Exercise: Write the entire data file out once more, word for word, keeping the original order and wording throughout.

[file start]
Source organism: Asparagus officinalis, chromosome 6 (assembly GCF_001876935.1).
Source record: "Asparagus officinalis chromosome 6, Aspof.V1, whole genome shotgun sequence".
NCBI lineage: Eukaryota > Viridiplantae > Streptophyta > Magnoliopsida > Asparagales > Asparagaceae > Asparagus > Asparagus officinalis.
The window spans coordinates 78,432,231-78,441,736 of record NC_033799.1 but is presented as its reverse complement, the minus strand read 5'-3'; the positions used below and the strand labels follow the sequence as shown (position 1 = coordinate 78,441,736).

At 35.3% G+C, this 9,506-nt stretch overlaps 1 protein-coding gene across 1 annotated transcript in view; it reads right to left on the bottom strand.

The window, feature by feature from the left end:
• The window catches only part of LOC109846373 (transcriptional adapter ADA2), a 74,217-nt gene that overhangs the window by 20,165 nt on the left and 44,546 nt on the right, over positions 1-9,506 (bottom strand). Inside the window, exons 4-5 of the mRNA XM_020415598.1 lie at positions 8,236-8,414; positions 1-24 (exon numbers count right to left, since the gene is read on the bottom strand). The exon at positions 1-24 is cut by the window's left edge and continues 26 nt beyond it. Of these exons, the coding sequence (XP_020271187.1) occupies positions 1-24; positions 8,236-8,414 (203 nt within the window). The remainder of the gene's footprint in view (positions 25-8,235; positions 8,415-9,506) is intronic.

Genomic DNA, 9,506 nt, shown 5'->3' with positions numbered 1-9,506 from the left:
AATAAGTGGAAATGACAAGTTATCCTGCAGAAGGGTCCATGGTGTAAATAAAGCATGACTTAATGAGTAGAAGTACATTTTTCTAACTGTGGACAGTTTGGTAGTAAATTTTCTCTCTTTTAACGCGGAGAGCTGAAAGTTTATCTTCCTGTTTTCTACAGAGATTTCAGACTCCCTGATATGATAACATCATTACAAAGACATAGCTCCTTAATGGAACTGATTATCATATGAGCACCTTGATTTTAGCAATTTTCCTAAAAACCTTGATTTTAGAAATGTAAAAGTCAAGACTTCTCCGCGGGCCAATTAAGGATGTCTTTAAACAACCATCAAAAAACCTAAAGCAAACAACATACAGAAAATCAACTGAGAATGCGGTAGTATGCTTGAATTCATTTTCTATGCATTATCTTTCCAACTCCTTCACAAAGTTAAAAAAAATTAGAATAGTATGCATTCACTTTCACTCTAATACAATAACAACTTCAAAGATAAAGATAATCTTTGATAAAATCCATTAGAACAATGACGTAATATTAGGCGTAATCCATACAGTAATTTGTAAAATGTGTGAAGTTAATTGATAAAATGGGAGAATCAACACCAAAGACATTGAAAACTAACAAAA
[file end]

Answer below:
Source organism: Asparagus officinalis, chromosome 6 (assembly GCF_001876935.1).
Source record: "Asparagus officinalis chromosome 6, Aspof.V1, whole genome shotgun sequence".
NCBI lineage: Eukaryota > Viridiplantae > Streptophyta > Magnoliopsida > Asparagales > Asparagaceae > Asparagus > Asparagus officinalis.
The window spans coordinates 78,432,231-78,441,736 of record NC_033799.1 but is presented as its reverse complement, the minus strand read 5'-3'; the positions used below and the strand labels follow the sequence as shown (position 1 = coordinate 78,441,736).

At 35.3% G+C, this 9,506-nt stretch overlaps 1 protein-coding gene across 1 annotated transcript in view; it reads right to left on the bottom strand.

The window, feature by feature from the left end:
• The window catches only part of LOC109846373 (transcriptional adapter ADA2), a 74,217-nt gene that overhangs the window by 20,165 nt on the left and 44,546 nt on the right, over positions 1-9,506 (bottom strand). Inside the window, exons 4-5 of the mRNA XM_020415598.1 lie at positions 8,236-8,414; positions 1-24 (exon numbers count right to left, since the gene is read on the bottom strand). The exon at positions 1-24 is cut by the window's left edge and continues 26 nt beyond it. Of these exons, the coding sequence (XP_020271187.1) occupies positions 1-24; positions 8,236-8,414 (203 nt within the window). The remainder of the gene's footprint in view (positions 25-8,235; positions 8,415-9,506) is intronic.

Genomic DNA, 9,506 nt, shown 5'->3' with positions numbered 1-9,506 from the left:
AATAAGTGGAAATGACAAGTTATCCTGCAGAAGGGTCCATGGTGTAAATAAAGCATGACTTAATGAGTAGAAGTACATTTTTCTAACTGTGGACAGTTTGGTAGTAAATTTTCTCTCTTTTAACGCGGAGAGCTGAAAGTTTATCTTCCTGTTTTCTACAGAGATTTCAGACTCCCTGATATGATAACATCATTACAAAGACATAGCTCCTTAATGGAACTGATTATCATATGAGCACCTTGATTTTAGCAATTTTCCTAAAAACCTTGATTTTAGAAATGTAAAAGTCAAGACTTCTCCGCGGGCCAATTAAGGATGTCTTTAAACAACCATCAAAAAACCTAAAGCAAACAACATACAGAAAATCAACTGAGAATGCGGTAGTATGCTTGAATTCATTTTCTATGCATTATCTTTCCAACTCCTTCACAAAGTTAAAAAAAATTAGAATAGTATGCATTCACTTTCACTCTAATACAATAACAACTTCAAAGATAAAGATAATCTTTGATAAAATCCATTAGAACAATGACGTAATATTAGGCGTAATCCATACAGTAATTTGTAAAATGTGTGAAGTTAATTGATAAAATGGGAGAATCAACACCAAAGACATTGAAAACTAACAAAA